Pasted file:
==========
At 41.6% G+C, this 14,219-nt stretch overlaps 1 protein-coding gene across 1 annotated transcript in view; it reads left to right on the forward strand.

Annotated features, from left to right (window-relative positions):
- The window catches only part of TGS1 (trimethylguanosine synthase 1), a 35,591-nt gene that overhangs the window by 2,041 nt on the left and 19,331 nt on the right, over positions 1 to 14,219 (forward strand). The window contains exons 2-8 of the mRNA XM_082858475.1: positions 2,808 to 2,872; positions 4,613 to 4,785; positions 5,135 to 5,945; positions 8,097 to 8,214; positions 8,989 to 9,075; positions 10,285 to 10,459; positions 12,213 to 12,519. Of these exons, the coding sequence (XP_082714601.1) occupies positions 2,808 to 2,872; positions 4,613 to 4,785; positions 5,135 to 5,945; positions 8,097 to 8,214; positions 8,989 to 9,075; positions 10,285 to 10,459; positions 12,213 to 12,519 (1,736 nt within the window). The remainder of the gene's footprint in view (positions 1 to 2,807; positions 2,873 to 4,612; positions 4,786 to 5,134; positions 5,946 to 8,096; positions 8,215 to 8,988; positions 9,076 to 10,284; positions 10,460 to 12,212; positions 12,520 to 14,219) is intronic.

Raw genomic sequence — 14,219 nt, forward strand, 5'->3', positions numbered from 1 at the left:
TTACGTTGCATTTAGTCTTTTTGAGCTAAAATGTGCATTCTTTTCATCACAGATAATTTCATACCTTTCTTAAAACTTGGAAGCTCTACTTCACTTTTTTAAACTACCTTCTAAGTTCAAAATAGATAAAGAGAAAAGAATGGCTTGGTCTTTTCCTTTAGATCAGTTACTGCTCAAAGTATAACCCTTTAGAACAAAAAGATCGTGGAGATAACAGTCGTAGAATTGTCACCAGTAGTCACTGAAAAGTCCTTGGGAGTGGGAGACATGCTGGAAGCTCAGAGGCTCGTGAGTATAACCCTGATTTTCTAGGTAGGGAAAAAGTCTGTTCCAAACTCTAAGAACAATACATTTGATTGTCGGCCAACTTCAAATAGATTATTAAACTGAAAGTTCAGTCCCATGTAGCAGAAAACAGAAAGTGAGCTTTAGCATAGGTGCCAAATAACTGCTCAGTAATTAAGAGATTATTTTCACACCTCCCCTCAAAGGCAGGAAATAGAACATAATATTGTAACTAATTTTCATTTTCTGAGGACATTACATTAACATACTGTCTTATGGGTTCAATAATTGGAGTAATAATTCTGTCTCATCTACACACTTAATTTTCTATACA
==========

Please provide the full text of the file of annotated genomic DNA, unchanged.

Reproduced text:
At 41.6% G+C, this 14,219-nt stretch overlaps 1 protein-coding gene across 1 annotated transcript in view; it reads left to right on the forward strand.

Annotated features, from left to right (window-relative positions):
- The window catches only part of TGS1 (trimethylguanosine synthase 1), a 35,591-nt gene that overhangs the window by 2,041 nt on the left and 19,331 nt on the right, over positions 1 to 14,219 (forward strand). The window contains exons 2-8 of the mRNA XM_082858475.1: positions 2,808 to 2,872; positions 4,613 to 4,785; positions 5,135 to 5,945; positions 8,097 to 8,214; positions 8,989 to 9,075; positions 10,285 to 10,459; positions 12,213 to 12,519. Of these exons, the coding sequence (XP_082714601.1) occupies positions 2,808 to 2,872; positions 4,613 to 4,785; positions 5,135 to 5,945; positions 8,097 to 8,214; positions 8,989 to 9,075; positions 10,285 to 10,459; positions 12,213 to 12,519 (1,736 nt within the window). The remainder of the gene's footprint in view (positions 1 to 2,807; positions 2,873 to 4,612; positions 4,786 to 5,134; positions 5,946 to 8,096; positions 8,215 to 8,988; positions 9,076 to 10,284; positions 10,460 to 12,212; positions 12,520 to 14,219) is intronic.

Raw genomic sequence — 14,219 nt, forward strand, 5'->3', positions numbered from 1 at the left:
TTACGTTGCATTTAGTCTTTTTGAGCTAAAATGTGCATTCTTTTCATCACAGATAATTTCATACCTTTCTTAAAACTTGGAAGCTCTACTTCACTTTTTTAAACTACCTTCTAAGTTCAAAATAGATAAAGAGAAAAGAATGGCTTGGTCTTTTCCTTTAGATCAGTTACTGCTCAAAGTATAACCCTTTAGAACAAAAAGATCGTGGAGATAACAGTCGTAGAATTGTCACCAGTAGTCACTGAAAAGTCCTTGGGAGTGGGAGACATGCTGGAAGCTCAGAGGCTCGTGAGTATAACCCTGATTTTCTAGGTAGGGAAAAAGTCTGTTCCAAACTCTAAGAACAATACATTTGATTGTCGGCCAACTTCAAATAGATTATTAAACTGAAAGTTCAGTCCCATGTAGCAGAAAACAGAAAGTGAGCTTTAGCATAGGTGCCAAATAACTGCTCAGTAATTAAGAGATTATTTTCACACCTCCCCTCAAAGGCAGGAAATAGAACATAATATTGTAACTAATTTTCATTTTCTGAGGACATTACATTAACATACTGTCTTATGGGTTCAATAATTGGAGTAATAATTCTGTCTCATCTACACACTTAATTTTCTATACA